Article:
A “structured legal fee” sounds like a Wall Street product. Actually, it is a creature of the life insurance industry. Every lawyer should know what it is. And lots of non-lawyers should be envious. It works like this.
Only plaintiffs’ lawyers on a contingency can structure their fees. Defense lawyers cannot. When a case settles, the defendant pays a third-party annuity provider so the plaintiff’s lawyer receives a stream of payments over time. Structures offer tax, investment and asset protection advantages.
Many plaintiffs’ lawyers lament the unpredictability of their incomes. Structured legal fees allow a lawyer to select how much he wants to accept now v. later. Plaintiffs’ lawyers charging a contingent fee are in a unique position to plan their income and save taxes. Virtually no other service provider can arrange a funded payment over time that the IRS will respect.
What’s more, all the arrangements can be done on the eve of settlement. Once the settlement agreement is signed, it is too late to structure fees. Fortunately, the lawyer is not treated as earning a contingent fee until the settlement agreement is signed.
A primary goal is to save taxes. A structure impacts when the fees are taken into income and defers taxes on the investment earnings on those fees. Structured fees allow pre-tax investing, locking in pre-tax investment return.
Plus, there is virtually no risk the payments will not be made. The defendant pays a third party for the purchase of annuities benefiting the attorney. The leading tax case is Childs v. Commissioner, 103 T.C. 634 (1994); affirmed without opinion, 89 F.3d 856 (11th Cir. 1996).
In Childs, the defendant paid a third-party annuity provider. The IRS argued that the attorneys were entitled to their fees in cash so “constructively” received the payments. However, the Tax Court and the 11th Court of Appeals ruled that the settlement documents controlled. The IRS lost in Childs and has since given up on attacking structured legal fees.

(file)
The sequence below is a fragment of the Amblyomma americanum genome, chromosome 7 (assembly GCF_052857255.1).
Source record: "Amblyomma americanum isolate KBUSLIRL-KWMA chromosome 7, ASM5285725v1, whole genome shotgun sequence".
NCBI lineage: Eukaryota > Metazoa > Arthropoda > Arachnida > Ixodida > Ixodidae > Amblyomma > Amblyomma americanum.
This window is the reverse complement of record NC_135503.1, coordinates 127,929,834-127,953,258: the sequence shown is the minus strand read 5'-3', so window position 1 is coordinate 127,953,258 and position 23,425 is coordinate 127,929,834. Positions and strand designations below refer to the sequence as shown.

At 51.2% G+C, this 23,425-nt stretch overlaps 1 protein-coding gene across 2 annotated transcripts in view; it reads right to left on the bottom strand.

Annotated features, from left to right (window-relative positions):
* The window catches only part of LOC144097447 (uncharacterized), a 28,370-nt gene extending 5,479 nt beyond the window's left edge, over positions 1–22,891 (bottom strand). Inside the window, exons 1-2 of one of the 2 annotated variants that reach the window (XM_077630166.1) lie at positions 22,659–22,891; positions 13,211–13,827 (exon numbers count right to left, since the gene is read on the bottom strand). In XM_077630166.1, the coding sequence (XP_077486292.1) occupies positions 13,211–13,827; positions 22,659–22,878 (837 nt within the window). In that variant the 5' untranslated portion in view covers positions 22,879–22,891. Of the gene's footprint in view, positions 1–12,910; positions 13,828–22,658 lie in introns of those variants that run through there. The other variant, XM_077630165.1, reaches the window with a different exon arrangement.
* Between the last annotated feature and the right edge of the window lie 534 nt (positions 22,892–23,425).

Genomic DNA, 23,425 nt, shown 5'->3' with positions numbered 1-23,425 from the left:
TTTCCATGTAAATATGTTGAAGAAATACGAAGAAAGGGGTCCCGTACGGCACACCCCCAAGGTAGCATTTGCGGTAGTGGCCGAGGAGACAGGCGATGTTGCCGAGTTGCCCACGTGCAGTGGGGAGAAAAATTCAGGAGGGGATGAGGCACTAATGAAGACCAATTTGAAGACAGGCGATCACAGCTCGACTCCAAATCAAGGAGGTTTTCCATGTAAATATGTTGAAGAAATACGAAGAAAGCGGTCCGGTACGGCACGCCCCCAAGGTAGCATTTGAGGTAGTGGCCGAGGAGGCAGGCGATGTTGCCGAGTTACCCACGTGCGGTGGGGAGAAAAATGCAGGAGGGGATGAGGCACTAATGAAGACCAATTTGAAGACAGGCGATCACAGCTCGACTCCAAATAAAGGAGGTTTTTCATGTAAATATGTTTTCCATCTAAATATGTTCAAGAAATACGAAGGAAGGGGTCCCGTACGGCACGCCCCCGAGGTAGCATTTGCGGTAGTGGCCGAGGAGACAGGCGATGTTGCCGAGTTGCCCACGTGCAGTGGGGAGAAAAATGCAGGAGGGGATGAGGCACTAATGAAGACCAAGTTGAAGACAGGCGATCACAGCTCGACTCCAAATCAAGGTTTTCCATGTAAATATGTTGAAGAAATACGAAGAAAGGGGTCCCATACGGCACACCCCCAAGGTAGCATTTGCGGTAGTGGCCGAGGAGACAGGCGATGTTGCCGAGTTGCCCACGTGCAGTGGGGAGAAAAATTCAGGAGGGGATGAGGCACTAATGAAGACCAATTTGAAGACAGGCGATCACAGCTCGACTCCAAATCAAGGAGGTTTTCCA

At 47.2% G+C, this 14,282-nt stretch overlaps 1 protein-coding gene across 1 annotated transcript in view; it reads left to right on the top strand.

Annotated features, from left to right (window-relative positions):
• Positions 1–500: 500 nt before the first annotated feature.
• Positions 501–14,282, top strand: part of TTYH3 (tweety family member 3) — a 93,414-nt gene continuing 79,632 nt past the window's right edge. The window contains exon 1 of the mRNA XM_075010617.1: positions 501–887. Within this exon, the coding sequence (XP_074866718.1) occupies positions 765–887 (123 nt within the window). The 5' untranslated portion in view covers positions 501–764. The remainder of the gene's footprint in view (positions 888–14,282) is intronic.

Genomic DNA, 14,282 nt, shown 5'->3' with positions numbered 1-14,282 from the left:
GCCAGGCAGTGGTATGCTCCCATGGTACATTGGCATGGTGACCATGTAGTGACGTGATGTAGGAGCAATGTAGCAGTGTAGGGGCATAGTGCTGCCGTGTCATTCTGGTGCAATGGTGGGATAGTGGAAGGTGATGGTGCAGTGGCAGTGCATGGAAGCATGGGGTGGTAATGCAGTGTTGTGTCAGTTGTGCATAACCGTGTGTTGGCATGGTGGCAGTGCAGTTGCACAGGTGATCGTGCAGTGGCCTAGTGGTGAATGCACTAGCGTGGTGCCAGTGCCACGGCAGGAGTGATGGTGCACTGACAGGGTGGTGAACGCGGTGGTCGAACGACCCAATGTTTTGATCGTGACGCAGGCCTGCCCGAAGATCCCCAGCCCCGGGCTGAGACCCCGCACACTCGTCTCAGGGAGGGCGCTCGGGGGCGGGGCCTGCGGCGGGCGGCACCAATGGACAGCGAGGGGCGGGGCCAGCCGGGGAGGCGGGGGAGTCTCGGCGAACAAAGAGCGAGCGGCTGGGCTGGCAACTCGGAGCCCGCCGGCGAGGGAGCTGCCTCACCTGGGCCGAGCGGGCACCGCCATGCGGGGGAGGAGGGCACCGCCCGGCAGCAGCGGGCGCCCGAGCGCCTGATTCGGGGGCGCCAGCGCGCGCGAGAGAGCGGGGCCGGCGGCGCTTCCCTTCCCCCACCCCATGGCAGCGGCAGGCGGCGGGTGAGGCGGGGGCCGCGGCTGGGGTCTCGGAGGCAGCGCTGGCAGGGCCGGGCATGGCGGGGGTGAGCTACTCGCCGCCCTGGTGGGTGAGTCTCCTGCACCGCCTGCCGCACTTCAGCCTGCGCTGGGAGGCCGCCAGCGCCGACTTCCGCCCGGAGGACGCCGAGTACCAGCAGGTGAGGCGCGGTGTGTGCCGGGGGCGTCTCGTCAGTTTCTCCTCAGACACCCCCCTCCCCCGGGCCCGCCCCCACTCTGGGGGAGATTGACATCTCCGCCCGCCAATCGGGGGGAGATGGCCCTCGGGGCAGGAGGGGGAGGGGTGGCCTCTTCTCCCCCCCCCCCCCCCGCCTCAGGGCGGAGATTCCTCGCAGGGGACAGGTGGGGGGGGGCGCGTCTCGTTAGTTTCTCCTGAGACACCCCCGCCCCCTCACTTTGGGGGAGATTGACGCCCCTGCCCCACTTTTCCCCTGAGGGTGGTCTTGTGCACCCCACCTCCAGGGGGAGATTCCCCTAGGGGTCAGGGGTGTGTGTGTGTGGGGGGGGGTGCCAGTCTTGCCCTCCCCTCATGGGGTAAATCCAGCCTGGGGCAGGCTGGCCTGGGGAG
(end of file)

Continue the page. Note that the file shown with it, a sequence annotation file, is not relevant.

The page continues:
The contingent fee agreement should specify that the lawyer can elect to structure fees at the conclusion of the case. However, if the fee agreement does not contain such a provision, the agreement can be amended. The lawyer, client and defendant can all agree that some of the lawyer’s fee will be paid to an annuity issuer and the IRS will respect it.
If the lawyer practices in a firm, the firm is probably entitled to the fee. Thus, the law firm may implement the structure. More commonly, though, even if the plaintiff law firm is technically entitled to the legal fee, structured fee arrangements will be implemented for individual attorneys.
Plaintiff attorneys unfamiliar with legal fee structures should consider them. Few devices allow income earners to push off income into the future without running serious risk. Legal fee structures do just that, and only for lawyers.
You can reach me at Wood@WoodLLP.com. This discussion is not intended as legal advice, and cannot be relied upon for any purpose without the services of a qualified professional.
via The Tax Lawyer http://ift.tt/1p3iYPU